JP Morgan ($44.17, yield 3.4%, down 9.6%) It's had trouble with home-equity loan losses. But once the housing-finance thing blows over, the stock looks like a good value. Its P/E is comparable to that of Goldman Sachs, but its dividend yield is much higher.
General Motors ($31.07, yield 3.3%, down 13.7%). The world believes that the housing slump means fewer people can refinance their houses to get the money to buy cars and trucks. Whether that's true -- and it may apply more to GM than to, say, Honda -- the stock's going nowhere. And that yield isn't much given the company's endless struggles and periodic dividend cuts.
Merck ($49.40, yield 3.1%, down 1.1%) The drug maker, which is recovering from a decline in the early years of the decade, had just increased its earnings "guidance" for the rest of the year when the market went into its fall. Analysts keep upgrading Merck, but the stock is starting to look a bit expensive. Merck is safe and effective, just not exciting.
DuPont ($48.40, yield 3.0%, down 9.3%). This drop is more a consequence of a lousy second quarter than the market's malaise. The business may recover, but the chemical maker has boosted dividends just 1% annually over the past five years. So it's impossible to make the case for DuPont on its yield. Wait and see if the third quarter is any better. If it is, this stock should perk up. True industrials are still among the best performers.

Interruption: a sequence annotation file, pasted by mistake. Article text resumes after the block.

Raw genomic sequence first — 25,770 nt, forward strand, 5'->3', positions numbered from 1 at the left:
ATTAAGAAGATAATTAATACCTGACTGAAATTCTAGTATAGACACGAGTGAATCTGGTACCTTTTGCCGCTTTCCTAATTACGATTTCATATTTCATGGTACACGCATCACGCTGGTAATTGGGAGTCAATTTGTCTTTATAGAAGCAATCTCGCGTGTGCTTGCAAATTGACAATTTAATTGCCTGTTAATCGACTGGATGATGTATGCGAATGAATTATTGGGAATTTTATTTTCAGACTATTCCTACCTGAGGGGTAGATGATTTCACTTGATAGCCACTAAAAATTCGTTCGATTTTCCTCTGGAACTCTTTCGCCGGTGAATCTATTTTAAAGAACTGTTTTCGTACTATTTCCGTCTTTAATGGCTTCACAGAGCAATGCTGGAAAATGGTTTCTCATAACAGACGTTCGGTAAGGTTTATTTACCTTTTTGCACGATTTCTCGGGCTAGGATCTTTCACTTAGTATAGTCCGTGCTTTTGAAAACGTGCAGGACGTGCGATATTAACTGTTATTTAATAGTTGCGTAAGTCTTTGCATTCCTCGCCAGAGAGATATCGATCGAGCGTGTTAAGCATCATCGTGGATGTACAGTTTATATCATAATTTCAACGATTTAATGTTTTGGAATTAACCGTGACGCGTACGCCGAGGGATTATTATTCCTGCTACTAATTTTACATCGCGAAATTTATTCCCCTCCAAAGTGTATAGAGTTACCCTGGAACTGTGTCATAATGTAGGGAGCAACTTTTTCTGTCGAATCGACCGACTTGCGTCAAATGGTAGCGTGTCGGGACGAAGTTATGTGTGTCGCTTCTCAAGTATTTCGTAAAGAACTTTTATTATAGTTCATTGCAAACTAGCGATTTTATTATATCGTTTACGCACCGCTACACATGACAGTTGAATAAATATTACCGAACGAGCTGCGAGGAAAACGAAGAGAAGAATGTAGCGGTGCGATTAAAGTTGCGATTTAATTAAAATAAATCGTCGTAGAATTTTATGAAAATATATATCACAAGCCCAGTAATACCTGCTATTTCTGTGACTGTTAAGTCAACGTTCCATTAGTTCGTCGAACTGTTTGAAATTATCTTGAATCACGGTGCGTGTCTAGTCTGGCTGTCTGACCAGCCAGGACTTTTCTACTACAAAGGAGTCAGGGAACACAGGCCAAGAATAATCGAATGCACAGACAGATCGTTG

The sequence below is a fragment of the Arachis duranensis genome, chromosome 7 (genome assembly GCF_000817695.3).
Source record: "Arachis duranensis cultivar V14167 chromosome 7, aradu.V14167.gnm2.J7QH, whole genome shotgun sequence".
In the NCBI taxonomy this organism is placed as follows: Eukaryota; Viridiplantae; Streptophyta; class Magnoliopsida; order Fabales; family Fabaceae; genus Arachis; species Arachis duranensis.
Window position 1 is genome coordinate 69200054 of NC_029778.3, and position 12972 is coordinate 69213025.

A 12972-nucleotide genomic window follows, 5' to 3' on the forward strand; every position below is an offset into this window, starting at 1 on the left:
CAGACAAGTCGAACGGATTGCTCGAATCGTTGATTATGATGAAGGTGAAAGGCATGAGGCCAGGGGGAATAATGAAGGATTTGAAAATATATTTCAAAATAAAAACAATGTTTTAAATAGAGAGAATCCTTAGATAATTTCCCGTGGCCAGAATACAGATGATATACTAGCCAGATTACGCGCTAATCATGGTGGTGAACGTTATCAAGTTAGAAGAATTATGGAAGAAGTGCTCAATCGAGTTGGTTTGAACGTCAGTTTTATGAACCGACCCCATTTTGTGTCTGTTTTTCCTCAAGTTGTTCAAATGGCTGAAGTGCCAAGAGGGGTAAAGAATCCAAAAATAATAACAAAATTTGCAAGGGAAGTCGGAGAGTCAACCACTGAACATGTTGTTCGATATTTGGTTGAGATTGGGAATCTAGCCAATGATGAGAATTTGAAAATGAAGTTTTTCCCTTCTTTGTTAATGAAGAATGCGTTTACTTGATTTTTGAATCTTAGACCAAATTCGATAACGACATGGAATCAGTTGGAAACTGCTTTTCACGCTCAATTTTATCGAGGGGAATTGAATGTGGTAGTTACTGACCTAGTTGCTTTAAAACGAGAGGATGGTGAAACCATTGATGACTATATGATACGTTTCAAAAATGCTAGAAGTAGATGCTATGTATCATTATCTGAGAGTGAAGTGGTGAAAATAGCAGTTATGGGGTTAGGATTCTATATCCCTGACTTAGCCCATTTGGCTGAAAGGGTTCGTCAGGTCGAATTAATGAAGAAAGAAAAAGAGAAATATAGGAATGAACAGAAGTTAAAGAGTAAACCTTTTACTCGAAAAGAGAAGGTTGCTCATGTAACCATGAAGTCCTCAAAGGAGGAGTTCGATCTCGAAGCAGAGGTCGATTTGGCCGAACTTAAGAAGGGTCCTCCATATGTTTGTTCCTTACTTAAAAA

General Electric ($38.75, yield 2.9%, down 4.2%). This is a global growth company with a good yield, but it's hard to see big dividend growth because GE is already paying out half of its earnings in cash. The company has a host of fans because of its astonishing mix of businesses, but, as a whole, GE's rates of return, profit margins and other financial indicators are little changed over the past five years, just like the stock. Still, GE is rock solid and is a defensible choice for patient, conservative investors.
If you're interested in the Dogs but don't want to buy the individual stocks yourself, there are a number of funds and unit investment trusts that follow this strategy. One simple way to do so is through Defined Strategy Fund (DSF), a closed-end fund that owns only the ten Dogs, in roughly equal weight. DSF has a major allure: At its September 5 close of $21.11, the fund trades at a 5% discount to the net asset value of its holdings. And the Dogs have been at their collective best during previous down markets. In 2002, for example, the ten highest yielders lost 9%, compared with a 15% drop in the full Dow and a 22% plunge in Standard & Poor's 500-stock index.
Another way to go: You get blue chips, high income and much wider diversification in the exchange-traded iShares Dow Jones Select Dividend Index Fund (DVY). The ETF fund holds more than 100 stocks and has regularly outperformed Defined Strategy without interruption since DSF's launch in January 2005.
My advice: Today, with the market showing signs of improved health, buying the Dogs is not that simple a call. Just as the real world of pooches includes poodles, schnauzers, mutts big and small, pit bulls and Great Danes, there are huge differences among the Top Ten dividend payers. It's hard to see why anyone would invest in this exact collection of disparate businesses if not for their coincidental position as the Dow's highest yielders.